Mayor Eric Adams addressed the resignation of Keechant Sewell on Tuesday, praising the outgoing NYPD commissioner for her work and pushing back on reports that her departure was due to micromanagement from City Hall. He bristled at such claims, though he did not give a reason for the commissioner’s departure when asked.
The mayor opened an unrelated press conference by thanking Sewell. He recalled going to hospitals alongside her, meeting the family members of slain officers and other victims of crime.
“The commissioner was there. Twenty-four hours, seven days a week of running the largest police department in the country and I was proud that day when I appointed her,” Adams said. “She came in with a hammer and she broke the glass ceiling of being the first, not only woman, but one who just led this department from the front.”
Days before she issued her resignation, the New York Post reported that Sewell would have to have personnel decisions like internal promotions approved by City Hall, a marked change from past commissioners. Sources also told the Post that the department’s first woman commissioner essentially had to defer to men in the administration, including Adams and deputy mayor of public safety Phil Banks, who are both former officers.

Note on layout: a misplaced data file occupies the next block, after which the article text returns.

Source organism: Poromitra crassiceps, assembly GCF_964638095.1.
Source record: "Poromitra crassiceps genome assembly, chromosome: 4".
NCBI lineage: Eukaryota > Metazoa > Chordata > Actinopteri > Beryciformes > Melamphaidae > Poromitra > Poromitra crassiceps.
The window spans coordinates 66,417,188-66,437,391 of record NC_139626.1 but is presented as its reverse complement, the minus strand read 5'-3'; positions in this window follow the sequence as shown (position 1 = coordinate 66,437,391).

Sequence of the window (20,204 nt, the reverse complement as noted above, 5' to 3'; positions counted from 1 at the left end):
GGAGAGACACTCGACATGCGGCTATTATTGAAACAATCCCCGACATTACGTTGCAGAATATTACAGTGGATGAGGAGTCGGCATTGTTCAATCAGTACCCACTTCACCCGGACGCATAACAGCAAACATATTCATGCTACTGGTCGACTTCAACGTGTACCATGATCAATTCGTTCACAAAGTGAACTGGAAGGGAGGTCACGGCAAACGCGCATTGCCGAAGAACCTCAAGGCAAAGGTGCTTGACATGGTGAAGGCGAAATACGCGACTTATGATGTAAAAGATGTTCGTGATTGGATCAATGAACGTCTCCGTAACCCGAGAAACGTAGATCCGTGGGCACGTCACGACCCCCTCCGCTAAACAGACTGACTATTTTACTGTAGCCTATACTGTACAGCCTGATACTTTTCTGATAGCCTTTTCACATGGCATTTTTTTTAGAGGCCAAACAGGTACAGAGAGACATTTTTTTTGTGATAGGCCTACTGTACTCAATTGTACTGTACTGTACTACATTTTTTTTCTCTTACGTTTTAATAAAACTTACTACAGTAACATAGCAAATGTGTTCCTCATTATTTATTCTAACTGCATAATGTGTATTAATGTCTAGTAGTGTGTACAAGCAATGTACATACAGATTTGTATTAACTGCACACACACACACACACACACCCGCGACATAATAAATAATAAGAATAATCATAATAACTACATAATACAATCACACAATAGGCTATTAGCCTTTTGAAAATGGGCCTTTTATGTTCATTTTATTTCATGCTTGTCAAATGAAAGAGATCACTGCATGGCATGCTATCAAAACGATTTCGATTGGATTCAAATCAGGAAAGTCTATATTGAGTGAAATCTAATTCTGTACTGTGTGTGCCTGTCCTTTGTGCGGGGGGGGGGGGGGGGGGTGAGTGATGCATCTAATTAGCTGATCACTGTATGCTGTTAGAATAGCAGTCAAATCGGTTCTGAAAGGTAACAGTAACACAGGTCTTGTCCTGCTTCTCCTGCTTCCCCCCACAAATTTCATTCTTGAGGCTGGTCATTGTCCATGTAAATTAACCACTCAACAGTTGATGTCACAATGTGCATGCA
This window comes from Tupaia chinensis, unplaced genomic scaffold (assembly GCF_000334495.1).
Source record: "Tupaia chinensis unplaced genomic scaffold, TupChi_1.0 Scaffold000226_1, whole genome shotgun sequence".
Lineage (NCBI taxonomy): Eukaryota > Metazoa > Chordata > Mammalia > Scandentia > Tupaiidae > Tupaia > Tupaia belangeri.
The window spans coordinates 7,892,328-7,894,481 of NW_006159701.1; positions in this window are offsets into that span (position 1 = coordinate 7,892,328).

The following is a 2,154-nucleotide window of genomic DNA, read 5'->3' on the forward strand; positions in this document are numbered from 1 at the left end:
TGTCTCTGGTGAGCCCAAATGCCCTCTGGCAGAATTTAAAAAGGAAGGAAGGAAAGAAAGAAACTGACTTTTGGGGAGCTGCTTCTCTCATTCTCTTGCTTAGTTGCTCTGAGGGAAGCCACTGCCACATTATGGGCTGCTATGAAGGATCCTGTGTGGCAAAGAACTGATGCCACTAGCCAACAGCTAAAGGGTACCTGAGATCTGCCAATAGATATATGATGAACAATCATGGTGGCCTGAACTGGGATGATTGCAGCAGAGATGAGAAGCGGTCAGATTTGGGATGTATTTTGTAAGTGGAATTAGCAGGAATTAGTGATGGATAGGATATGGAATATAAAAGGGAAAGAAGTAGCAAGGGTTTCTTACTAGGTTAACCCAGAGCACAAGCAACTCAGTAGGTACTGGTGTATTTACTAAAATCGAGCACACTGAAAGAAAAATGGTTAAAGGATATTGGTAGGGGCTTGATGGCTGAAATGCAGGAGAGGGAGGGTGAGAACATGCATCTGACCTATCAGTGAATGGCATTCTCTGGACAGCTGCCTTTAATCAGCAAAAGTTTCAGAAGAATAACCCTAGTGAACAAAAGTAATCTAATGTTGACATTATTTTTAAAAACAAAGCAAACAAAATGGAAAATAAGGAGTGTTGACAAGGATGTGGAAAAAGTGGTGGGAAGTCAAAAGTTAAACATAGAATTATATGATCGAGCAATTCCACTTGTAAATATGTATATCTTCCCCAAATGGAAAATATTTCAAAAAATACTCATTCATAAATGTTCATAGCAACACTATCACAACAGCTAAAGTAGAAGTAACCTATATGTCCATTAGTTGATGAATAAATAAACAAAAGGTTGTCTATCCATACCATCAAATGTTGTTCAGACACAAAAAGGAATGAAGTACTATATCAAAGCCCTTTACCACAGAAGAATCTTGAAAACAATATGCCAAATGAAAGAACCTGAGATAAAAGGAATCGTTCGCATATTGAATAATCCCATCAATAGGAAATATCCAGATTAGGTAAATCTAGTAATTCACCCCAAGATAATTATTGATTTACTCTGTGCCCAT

When asked about this report, Adams challenged the reporter who posed the question, asking if they heard that from Sewell herself.
“This commissioner was given an amazing opportunity to show her skill set and she did and she did an amazing job. Now, if you want to create some type of narrative on why, then that’s up to you. But don’t put words in her mouth that she did not tell you. She made the decision that she wanted to do something else, and I respect that,” Adams said.
The mayor went even further, suggesting that the local media didn’t appreciate Sewell enough in the 18 months she’s held the job.
“Everybody’s talking about how much you loved her. Did you show her love when she was here? I showed her love. I adored what the commissioner was doing. And the rest of you should ask, what role did you play?” Adams said.
The New York Times reports that only the commissioner’s closest aides knew of her plans when she met with the mayor on Monday to deliver the news, suggesting that City Hall was caught off guard by her move. Sewell will remain in her post through the end of June.